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Mike Atkinson (Nottingham)

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The Great Deception (Bone & Cane 3) (Bone and Cane)
The Great Deception (Bone & Cane 3) (Bone and Cane)
by David Belbin
Edition: Paperback
Price: £8.99

1 of 1 people found the following review helpful
5.0 out of 5 stars Politics, prostitution and power., 30 Dec. 2015
It's been quite a while since David Belbin's previous Bone and Cane novel, but you don't need perfect recall of the first two volumes to pick up on this, the third - and indeed, newcomers to the series could easily start right here. Sarah Bone - a New Labour MP - and Nick Cane - a former drugs offender - are characters with a shared past, but with separate presents which sometimes diverge, and sometimes collide. This time around, they collide more than before, in a story which primarily takes place in the late 1990s, interspersed with flashbacks to the previous three decades that illuminate the main narrative in ways that gradually become more clear, and more startling.

Staging a return from the second book, the third main character is police officer Deborah, who is working undercover as "Chantelle". Under her alter ego, she is dating Nick for the purpose of extracting information on his links to the drugs trade. It's morally compromising work, and she struggles to steer a straight course. Also returning are former teacher Nancy - one of the most memorable characters in the series - whose thirst for drugs has brought her low, and Nick's old friend Andrew Saint, a shrewd operator with suspicious links to the criminal underworld.

Via the flashbacks, we learn more about Sarah's background, and her family's links to previous Labour administrations. Harold Wilson and Jim Callaghan feature, in fictionalised but historically plausible scenes that feel in keeping with their characters.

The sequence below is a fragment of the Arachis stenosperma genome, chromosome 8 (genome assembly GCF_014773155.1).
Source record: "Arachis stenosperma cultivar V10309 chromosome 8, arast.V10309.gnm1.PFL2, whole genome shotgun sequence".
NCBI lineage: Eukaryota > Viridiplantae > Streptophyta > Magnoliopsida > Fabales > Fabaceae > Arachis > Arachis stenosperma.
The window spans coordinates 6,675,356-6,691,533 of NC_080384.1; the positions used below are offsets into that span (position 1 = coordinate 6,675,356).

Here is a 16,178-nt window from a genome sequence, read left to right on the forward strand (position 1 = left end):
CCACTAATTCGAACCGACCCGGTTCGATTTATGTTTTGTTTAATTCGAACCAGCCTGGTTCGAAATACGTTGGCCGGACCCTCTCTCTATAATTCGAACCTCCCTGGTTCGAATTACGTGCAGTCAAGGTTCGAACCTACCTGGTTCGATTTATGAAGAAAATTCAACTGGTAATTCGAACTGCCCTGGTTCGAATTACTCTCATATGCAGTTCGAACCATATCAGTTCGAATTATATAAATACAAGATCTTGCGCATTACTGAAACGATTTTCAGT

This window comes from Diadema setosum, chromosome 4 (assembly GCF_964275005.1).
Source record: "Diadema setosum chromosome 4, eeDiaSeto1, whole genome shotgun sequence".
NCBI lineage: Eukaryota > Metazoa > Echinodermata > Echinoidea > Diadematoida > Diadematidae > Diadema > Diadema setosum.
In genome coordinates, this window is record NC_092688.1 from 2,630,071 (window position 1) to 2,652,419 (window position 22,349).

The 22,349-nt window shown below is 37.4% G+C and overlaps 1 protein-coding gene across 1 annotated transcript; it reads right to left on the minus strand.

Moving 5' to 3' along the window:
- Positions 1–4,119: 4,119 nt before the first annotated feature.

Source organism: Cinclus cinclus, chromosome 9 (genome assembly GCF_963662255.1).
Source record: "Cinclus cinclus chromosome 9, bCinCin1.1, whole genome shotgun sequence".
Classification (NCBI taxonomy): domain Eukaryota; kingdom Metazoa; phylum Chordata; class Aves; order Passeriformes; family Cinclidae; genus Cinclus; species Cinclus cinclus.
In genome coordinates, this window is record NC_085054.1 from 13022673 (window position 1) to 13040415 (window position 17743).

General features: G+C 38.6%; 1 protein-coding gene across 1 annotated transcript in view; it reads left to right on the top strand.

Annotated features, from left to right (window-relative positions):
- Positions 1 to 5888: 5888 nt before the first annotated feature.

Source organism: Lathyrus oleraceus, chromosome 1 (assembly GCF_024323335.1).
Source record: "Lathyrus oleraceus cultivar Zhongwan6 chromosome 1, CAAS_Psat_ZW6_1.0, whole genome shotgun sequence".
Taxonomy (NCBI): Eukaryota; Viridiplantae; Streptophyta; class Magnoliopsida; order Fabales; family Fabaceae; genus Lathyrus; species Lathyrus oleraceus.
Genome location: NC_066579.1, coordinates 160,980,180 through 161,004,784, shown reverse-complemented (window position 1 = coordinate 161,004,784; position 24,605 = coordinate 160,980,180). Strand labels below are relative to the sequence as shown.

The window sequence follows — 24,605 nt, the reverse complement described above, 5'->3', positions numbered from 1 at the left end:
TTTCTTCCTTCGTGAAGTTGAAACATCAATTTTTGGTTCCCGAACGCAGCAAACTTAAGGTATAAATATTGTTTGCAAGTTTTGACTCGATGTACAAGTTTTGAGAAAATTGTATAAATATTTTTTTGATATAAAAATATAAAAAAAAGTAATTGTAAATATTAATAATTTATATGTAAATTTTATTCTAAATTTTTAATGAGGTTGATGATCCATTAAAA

Belbin's talent for weaving compelling plot lines is showcased to its fullest extent, in a gripping examination of politics, prostitution and power which steadily reveals secrets that its protagonists would rather have kept hidden. The book's details have been well researched, and the world which the author conjures up feels entirely believable. It's a cracking read.

Price: £2.90

2 of 2 people found the following review helpful
5.0 out of 5 stars Works both as a foretaste of student life, and as a reminder of it., 18 Sept. 2012
This review is from: Student (Kindle Edition)
Although parts of Student orginated as separately published short stories, it's to David Belbin's credit that these elements have been fully revised and re-worked, then woven into a seamless, novel-shaped format. The story is told through the character of Allison, who we follow from her pre-fresher days, through to the end of her final year. Never one to launch herself into the centre of any social scene, Allison emerges as a complex, somewhat awkward character, and it's this character which fuels the narrative, as much as any external events; we are a long way from Belbin's terse, plot-driven crime fiction here, and consequently there's a welcome, insightful focus on the intricacies of human relationships, both romantic and platonic.

Remarkably, what emerges is a novel that will have something to say to school students, university students and graduates alike. For those who have yet to enter into student life, it offers a glimpse of what lies ahead. For those who are already studying, the fates of the main characters can be compared with the experiences that the reader is currently having. And for those who have already graduated, whether recently or long ago, many aspects of this tale are bound to resonate. In particular, Belbin has taken care not to root the action in too specific a timeframe, allowing all age groups to relate to his themes.